Enterprises are strengthening their cybersecurity efforts in reaction to recent cyberthreats, but should we be thinking out of the box?
On 8 May 2019, hackers broke in the Singapore Red Cross’s network and stole the personal data of over 4,200 people, including their names and contact details. On 21 March 2019, the login details of about 50,000 government email addresses were found in illegal databanks. These included email credentials belonging to the Education and Health, and the Singapore Police Force.
Also in March this year, information including names and NRIC numbers of 800,000 blood donors was left exposed on the Internet for a period of nine weeks after the data was mishandled by a vendor of the Health Sciences Authority (HSA).
The list goes on. Today, no organization is immune to cyber-attacks and data breaches. Needless to say, organizations are strengthening their cybersecurity efforts. They are finding ways to prevent attacks and avoid data leaks – putting up firewalls, installing and updating security software, or tightening controlled access to computers, data and networks.
However, in an environment where cyberattacks and data breaches seem inevitable, are these organizations – especially those deemed as Critical Information Infrastructure (CIIs) doing enough by focusing on prevention? Will organizations be prepared to respond quickly, recover and maintain their operations, should they encounter a cyber security incident?
Time to tweak the security approach
At a time in which where cyberattacks and data breaches are not a matter of ‘if’ but ‘when’, how well are organizations – especially in Asia Pacific – prepared to respond quickly, recover and maintain their operations, should they encounter a cybersecurity incident?
According to a spokesman of DXC Technology Asia, part of the Enterprise Services business of Hewlett Packard Enterprise, cybercrime tools are becoming more sophisticated, and enterprises are hard pressed to reduce the increasing gap between their security posture and the widening threat landscape.
Said Abdallah Zabian, General Manager of Security and Analytics Services: “Cybersecurity today can no longer be treated in isolation from the rest of the business; it must be approached with a strategic view. If organizations want to survive and thrive in the digital world, new security architectures must be accompanied by new security technologies and partnerships.”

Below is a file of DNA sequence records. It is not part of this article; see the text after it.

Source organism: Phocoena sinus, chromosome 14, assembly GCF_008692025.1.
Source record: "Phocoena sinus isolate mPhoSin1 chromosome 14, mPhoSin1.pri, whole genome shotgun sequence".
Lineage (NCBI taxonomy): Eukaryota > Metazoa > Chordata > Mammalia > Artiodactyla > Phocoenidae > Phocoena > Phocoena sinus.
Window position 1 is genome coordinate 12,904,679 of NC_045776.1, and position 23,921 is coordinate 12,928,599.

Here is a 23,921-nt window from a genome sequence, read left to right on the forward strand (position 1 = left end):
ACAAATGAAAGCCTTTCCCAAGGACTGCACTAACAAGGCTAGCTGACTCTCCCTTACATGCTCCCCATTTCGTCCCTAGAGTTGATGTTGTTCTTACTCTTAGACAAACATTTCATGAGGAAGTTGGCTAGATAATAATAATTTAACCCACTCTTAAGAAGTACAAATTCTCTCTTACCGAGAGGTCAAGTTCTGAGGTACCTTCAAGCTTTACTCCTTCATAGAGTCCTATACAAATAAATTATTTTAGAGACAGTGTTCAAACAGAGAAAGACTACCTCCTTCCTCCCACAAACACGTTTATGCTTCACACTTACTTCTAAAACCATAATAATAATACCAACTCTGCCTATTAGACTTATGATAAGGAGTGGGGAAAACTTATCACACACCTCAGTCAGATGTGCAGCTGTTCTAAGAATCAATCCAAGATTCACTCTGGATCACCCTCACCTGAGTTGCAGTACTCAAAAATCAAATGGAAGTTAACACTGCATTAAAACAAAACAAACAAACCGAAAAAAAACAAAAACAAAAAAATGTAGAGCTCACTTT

Cybersecurity is no longer just about responding, it is now also about the speed and ability to remediate. Zabian asserts: “With today’s evolving technology and cybersecurity landscape, the responsibility for improving security starts and finishes in the boardroom. Active defense allows the cybersecurity team to focus on managing cyber risk in accordance with the business’s goals and risk appetite. So, rather than continue in a passive stance, organizations must adopt an “active defense” model: they should assume that they have been breached and start from there.
Active defense requires organizations to anticipate attacks before they happen, detect alarms to contain attacks, and adopt a tiered approach to protecting critical assets. Engaging and deflecting attackers in real-time, by combining threat intelligence and analytics resources within the IT function, are also important. “AI can help governments and enterprises monitor and identify possible threats quicker than humans would on their own. By using AI and analytics organizations can start looking at correlations that could have been missed, helping them improve their ability to detect unknown threats.”
Protection, detection and response are Key
Since active defense is about balancing detection and protection initiatives to avoid the challenges of allowing a cyberthreat response to be necessary, enterprises need to focus on protection, detection and response.
According to Zabian, an enterprise cyber resilience strategy includes three main components:
- Adapt existing business and IT systems to next-generation threats
- Update the cybersecurity governance strategy
- Create a resilience-conscious culture
“In Singapore, nationwide efforts like Singapore’s Cybersecurity Act that centralize defenses under a common denominator and provides vulnerability remediation, are a nod in the right direction. Start with the assumption that a cyber incident can and will occur at any point and that enterprises need to be ready to deal with it.”
Training is also key – organizations and governments need to embark on an active campaign to educate employees and citizens to become more cyber aware. “For enterprises to become truly cyber resilient, they must be prepared for the worst to happen – it is no longer about whether a hack will occur, but rather what the likely consequences of a breach might be when it occurs. Protection is important, but organizations must also develop strategies to ensure durable networks and take advantage of the opportunities that digitalization can bring.”
Making the IT landscape cyber resilient requires investments in areas such as infrastructure, design and development of systems, applications and networks. At the same time, organizations must create and foster a resilience-conscious culture, of which security is an essential part. In a more detailed exploration of cyber resilience, Zabian draws a roadmap and shows how the finer points of establishing a holistic cybersecurity stance that benefits CIIs and other enterprises alike.